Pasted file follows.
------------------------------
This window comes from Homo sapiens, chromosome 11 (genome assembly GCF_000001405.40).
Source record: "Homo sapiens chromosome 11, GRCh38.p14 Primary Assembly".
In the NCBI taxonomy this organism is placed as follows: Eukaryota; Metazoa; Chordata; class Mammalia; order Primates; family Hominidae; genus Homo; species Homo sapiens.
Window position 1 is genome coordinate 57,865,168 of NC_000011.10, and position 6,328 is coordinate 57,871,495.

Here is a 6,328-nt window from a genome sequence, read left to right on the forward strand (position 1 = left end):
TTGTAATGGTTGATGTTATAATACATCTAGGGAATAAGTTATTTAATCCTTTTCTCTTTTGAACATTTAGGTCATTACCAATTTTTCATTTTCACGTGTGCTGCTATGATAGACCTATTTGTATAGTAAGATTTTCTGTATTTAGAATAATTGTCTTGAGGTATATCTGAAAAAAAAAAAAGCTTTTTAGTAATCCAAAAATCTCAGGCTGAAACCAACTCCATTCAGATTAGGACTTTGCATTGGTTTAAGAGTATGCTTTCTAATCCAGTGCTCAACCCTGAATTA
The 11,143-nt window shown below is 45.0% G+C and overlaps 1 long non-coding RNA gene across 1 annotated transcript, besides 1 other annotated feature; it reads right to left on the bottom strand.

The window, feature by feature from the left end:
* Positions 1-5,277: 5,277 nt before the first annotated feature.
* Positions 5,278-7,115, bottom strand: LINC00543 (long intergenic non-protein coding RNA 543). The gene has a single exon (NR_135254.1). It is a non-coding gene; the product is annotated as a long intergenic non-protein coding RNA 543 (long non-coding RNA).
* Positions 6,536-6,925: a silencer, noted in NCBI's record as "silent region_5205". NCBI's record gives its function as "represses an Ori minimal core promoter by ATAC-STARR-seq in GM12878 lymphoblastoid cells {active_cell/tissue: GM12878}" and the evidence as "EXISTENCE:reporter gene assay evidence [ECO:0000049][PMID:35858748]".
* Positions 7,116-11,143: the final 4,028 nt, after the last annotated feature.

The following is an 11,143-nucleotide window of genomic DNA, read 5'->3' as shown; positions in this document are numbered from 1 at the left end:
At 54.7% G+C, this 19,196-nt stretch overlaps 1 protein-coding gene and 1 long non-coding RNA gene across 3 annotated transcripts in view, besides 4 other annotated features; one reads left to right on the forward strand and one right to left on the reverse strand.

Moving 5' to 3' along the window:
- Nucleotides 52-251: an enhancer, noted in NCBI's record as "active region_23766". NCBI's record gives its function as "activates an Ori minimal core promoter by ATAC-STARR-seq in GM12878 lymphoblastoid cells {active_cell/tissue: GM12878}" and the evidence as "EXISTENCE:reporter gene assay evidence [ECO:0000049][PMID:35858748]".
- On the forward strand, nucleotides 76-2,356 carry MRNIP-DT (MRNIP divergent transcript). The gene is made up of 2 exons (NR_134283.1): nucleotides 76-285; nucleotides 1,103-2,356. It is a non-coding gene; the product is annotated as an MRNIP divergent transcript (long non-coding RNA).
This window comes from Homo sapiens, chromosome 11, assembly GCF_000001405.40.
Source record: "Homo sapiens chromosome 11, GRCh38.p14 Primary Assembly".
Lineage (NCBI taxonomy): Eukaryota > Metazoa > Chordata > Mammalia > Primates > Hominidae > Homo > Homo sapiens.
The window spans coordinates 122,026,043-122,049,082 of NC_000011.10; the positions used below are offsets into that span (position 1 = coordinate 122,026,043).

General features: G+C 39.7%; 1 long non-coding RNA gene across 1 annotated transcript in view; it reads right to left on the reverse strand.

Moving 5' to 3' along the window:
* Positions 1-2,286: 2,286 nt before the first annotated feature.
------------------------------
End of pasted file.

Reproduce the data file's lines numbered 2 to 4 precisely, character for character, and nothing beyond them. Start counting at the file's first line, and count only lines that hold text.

Source record: "Homo sapiens chromosome 11, GRCh38.p14 Primary Assembly".
In the NCBI taxonomy this organism is placed as follows: Eukaryota; Metazoa; Chordata; class Mammalia; order Primates; family Hominidae; genus Homo; species Homo sapiens.
Window position 1 is genome coordinate 57,865,168 of NC_000011.10, and position 6,328 is coordinate 57,871,495.